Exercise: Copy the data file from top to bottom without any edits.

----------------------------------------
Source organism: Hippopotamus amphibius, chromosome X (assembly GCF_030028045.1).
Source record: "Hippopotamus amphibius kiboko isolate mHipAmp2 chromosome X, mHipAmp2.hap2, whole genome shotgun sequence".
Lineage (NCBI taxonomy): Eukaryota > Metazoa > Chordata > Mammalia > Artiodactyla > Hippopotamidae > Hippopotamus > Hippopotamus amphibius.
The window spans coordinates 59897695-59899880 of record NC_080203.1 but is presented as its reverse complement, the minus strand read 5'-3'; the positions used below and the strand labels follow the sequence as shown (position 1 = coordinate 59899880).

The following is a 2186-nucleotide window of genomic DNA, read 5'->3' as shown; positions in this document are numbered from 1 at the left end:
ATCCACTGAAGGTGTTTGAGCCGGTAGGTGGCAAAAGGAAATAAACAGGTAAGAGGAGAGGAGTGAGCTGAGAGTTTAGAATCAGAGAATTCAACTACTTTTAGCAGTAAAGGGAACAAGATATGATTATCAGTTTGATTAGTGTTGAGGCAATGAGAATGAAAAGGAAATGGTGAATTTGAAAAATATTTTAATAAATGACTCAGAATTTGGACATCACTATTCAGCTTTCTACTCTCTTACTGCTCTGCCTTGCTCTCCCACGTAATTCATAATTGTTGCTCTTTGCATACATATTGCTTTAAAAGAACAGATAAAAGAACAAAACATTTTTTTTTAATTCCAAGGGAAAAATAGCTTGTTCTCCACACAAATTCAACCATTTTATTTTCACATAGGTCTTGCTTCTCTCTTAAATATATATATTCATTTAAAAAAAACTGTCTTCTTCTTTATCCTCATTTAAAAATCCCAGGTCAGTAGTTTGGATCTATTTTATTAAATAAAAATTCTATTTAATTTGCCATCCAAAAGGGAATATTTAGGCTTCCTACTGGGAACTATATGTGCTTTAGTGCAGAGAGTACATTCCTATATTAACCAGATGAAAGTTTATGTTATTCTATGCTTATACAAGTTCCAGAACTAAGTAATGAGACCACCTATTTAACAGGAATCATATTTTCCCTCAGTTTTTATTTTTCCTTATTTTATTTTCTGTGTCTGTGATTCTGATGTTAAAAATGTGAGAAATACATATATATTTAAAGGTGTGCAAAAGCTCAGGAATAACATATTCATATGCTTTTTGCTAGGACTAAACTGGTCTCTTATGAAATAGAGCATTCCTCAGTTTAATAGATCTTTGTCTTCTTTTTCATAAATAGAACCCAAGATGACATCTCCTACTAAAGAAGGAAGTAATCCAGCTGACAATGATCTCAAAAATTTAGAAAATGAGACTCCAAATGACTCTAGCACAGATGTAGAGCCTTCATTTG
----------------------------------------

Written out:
Source organism: Hippopotamus amphibius, chromosome X (assembly GCF_030028045.1).
Source record: "Hippopotamus amphibius kiboko isolate mHipAmp2 chromosome X, mHipAmp2.hap2, whole genome shotgun sequence".
Lineage (NCBI taxonomy): Eukaryota > Metazoa > Chordata > Mammalia > Artiodactyla > Hippopotamidae > Hippopotamus > Hippopotamus amphibius.
The window spans coordinates 59897695-59899880 of record NC_080203.1 but is presented as its reverse complement, the minus strand read 5'-3'; the positions used below and the strand labels follow the sequence as shown (position 1 = coordinate 59899880).

The following is a 2186-nucleotide window of genomic DNA, read 5'->3' as shown; positions in this document are numbered from 1 at the left end:
ATCCACTGAAGGTGTTTGAGCCGGTAGGTGGCAAAAGGAAATAAACAGGTAAGAGGAGAGGAGTGAGCTGAGAGTTTAGAATCAGAGAATTCAACTACTTTTAGCAGTAAAGGGAACAAGATATGATTATCAGTTTGATTAGTGTTGAGGCAATGAGAATGAAAAGGAAATGGTGAATTTGAAAAATATTTTAATAAATGACTCAGAATTTGGACATCACTATTCAGCTTTCTACTCTCTTACTGCTCTGCCTTGCTCTCCCACGTAATTCATAATTGTTGCTCTTTGCATACATATTGCTTTAAAAGAACAGATAAAAGAACAAAACATTTTTTTTTAATTCCAAGGGAAAAATAGCTTGTTCTCCACACAAATTCAACCATTTTATTTTCACATAGGTCTTGCTTCTCTCTTAAATATATATATTCATTTAAAAAAAACTGTCTTCTTCTTTATCCTCATTTAAAAATCCCAGGTCAGTAGTTTGGATCTATTTTATTAAATAAAAATTCTATTTAATTTGCCATCCAAAAGGGAATATTTAGGCTTCCTACTGGGAACTATATGTGCTTTAGTGCAGAGAGTACATTCCTATATTAACCAGATGAAAGTTTATGTTATTCTATGCTTATACAAGTTCCAGAACTAAGTAATGAGACCACCTATTTAACAGGAATCATATTTTCCCTCAGTTTTTATTTTTCCTTATTTTATTTTCTGTGTCTGTGATTCTGATGTTAAAAATGTGAGAAATACATATATATTTAAAGGTGTGCAAAAGCTCAGGAATAACATATTCATATGCTTTTTGCTAGGACTAAACTGGTCTCTTATGAAATAGAGCATTCCTCAGTTTAATAGATCTTTGTCTTCTTTTTCATAAATAGAACCCAAGATGACATCTCCTACTAAAGAAGGAAGTAATCCAGCTGACAATGATCTCAAAAATTTAGAAAATGAGACTCCAAATGACTCTAGCACAGATGTAGAGCCTTCATTTG